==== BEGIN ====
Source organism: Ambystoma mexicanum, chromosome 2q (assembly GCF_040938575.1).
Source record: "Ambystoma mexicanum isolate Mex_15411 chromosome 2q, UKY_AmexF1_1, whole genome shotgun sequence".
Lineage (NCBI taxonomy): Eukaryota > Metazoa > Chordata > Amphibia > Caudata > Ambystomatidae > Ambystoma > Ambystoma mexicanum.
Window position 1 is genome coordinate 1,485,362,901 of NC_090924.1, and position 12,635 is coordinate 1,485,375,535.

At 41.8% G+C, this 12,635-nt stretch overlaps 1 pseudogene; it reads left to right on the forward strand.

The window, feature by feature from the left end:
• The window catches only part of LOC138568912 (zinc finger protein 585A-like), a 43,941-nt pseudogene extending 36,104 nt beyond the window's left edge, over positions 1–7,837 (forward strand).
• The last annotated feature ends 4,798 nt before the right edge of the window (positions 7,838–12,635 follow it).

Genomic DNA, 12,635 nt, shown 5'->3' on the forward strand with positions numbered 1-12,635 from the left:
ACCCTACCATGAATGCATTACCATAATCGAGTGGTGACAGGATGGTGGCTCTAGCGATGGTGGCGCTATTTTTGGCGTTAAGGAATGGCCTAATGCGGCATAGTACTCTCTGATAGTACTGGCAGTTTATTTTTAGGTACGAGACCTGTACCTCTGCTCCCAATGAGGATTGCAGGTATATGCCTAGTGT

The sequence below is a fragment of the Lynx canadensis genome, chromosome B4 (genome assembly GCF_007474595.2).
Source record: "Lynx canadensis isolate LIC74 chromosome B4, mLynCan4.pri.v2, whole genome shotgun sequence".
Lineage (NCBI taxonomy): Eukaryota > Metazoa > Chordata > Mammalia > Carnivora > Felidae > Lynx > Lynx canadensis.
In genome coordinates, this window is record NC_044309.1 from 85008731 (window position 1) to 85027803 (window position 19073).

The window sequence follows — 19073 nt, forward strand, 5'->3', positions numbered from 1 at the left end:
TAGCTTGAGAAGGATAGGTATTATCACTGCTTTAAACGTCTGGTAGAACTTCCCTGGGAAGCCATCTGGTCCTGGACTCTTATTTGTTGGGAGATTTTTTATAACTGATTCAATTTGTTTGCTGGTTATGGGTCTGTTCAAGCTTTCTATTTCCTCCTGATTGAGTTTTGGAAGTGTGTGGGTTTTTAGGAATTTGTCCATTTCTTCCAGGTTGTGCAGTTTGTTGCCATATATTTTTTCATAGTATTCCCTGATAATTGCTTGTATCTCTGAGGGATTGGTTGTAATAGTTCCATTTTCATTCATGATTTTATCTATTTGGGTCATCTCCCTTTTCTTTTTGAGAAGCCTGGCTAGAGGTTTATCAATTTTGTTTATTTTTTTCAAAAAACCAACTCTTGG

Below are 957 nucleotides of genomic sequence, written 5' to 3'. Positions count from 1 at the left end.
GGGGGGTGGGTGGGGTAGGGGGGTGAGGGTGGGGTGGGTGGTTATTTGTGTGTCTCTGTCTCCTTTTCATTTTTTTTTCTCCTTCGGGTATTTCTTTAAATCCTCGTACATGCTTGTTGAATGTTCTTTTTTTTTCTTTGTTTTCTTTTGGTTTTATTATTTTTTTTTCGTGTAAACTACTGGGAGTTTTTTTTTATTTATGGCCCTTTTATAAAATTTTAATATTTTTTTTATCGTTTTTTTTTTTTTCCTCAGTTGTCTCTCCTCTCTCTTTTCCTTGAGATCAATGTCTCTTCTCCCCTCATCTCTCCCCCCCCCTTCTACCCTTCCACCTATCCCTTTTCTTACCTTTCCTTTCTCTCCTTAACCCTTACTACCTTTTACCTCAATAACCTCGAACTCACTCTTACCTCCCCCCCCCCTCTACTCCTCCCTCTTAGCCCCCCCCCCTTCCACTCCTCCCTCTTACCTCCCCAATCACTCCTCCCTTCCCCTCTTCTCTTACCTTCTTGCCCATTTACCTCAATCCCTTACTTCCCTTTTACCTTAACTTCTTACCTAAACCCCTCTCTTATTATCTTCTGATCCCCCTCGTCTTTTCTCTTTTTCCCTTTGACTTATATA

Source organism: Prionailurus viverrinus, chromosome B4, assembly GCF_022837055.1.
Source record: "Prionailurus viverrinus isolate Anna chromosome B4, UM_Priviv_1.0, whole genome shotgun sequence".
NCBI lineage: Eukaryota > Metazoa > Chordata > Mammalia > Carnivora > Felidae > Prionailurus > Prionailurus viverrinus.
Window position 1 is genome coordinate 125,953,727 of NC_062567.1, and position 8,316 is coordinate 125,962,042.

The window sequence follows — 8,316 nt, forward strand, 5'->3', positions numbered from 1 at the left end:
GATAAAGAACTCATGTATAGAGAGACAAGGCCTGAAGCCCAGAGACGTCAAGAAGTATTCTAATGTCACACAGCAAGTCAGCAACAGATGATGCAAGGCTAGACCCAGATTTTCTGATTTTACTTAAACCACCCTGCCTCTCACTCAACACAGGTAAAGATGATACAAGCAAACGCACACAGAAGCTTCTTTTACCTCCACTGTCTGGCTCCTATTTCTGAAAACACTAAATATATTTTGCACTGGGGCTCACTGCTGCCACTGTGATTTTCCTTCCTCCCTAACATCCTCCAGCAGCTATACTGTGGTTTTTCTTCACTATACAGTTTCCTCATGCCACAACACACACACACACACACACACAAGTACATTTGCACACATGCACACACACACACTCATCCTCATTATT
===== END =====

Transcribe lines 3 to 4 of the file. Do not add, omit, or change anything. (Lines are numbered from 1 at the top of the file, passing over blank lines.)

Lineage (NCBI taxonomy): Eukaryota > Metazoa > Chordata > Amphibia > Caudata > Ambystomatidae > Ambystoma > Ambystoma mexicanum.
Window position 1 is genome coordinate 1,485,362,901 of NC_090924.1, and position 12,635 is coordinate 1,485,375,535.